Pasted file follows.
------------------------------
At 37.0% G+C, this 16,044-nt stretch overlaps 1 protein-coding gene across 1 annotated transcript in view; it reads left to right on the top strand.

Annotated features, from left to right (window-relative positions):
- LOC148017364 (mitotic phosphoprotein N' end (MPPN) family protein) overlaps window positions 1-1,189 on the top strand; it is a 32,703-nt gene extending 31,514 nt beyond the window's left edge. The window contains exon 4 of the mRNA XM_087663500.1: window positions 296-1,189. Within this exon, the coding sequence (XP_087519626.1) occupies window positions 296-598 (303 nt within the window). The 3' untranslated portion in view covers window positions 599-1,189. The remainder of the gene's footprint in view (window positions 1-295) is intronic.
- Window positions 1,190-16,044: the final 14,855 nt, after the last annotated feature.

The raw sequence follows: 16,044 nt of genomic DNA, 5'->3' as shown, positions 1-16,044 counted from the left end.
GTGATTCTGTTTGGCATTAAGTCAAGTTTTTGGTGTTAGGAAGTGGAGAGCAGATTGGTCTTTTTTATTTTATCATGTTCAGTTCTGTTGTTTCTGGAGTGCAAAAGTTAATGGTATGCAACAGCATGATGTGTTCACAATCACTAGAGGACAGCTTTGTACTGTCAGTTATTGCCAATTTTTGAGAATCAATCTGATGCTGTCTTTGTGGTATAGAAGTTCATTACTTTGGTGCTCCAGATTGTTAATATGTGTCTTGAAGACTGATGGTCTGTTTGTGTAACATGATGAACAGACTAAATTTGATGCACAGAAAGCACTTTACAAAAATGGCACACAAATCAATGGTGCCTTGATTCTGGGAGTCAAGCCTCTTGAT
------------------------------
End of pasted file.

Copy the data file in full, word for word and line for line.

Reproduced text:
At 37.0% G+C, this 16,044-nt stretch overlaps 1 protein-coding gene across 1 annotated transcript in view; it reads left to right on the top strand.

Annotated features, from left to right (window-relative positions):
- LOC148017364 (mitotic phosphoprotein N' end (MPPN) family protein) overlaps window positions 1-1,189 on the top strand; it is a 32,703-nt gene extending 31,514 nt beyond the window's left edge. The window contains exon 4 of the mRNA XM_087663500.1: window positions 296-1,189. Within this exon, the coding sequence (XP_087519626.1) occupies window positions 296-598 (303 nt within the window). The 3' untranslated portion in view covers window positions 599-1,189. The remainder of the gene's footprint in view (window positions 1-295) is intronic.
- Window positions 1,190-16,044: the final 14,855 nt, after the last annotated feature.

The raw sequence follows: 16,044 nt of genomic DNA, 5'->3' as shown, positions 1-16,044 counted from the left end.
GTGATTCTGTTTGGCATTAAGTCAAGTTTTTGGTGTTAGGAAGTGGAGAGCAGATTGGTCTTTTTTATTTTATCATGTTCAGTTCTGTTGTTTCTGGAGTGCAAAAGTTAATGGTATGCAACAGCATGATGTGTTCACAATCACTAGAGGACAGCTTTGTACTGTCAGTTATTGCCAATTTTTGAGAATCAATCTGATGCTGTCTTTGTGGTATAGAAGTTCATTACTTTGGTGCTCCAGATTGTTAATATGTGTCTTGAAGACTGATGGTCTGTTTGTGTAACATGATGAACAGACTAAATTTGATGCACAGAAAGCACTTTACAAAAATGGCACACAAATCAATGGTGCCTTGATTCTGGGAGTCAAGCCTCTTGAT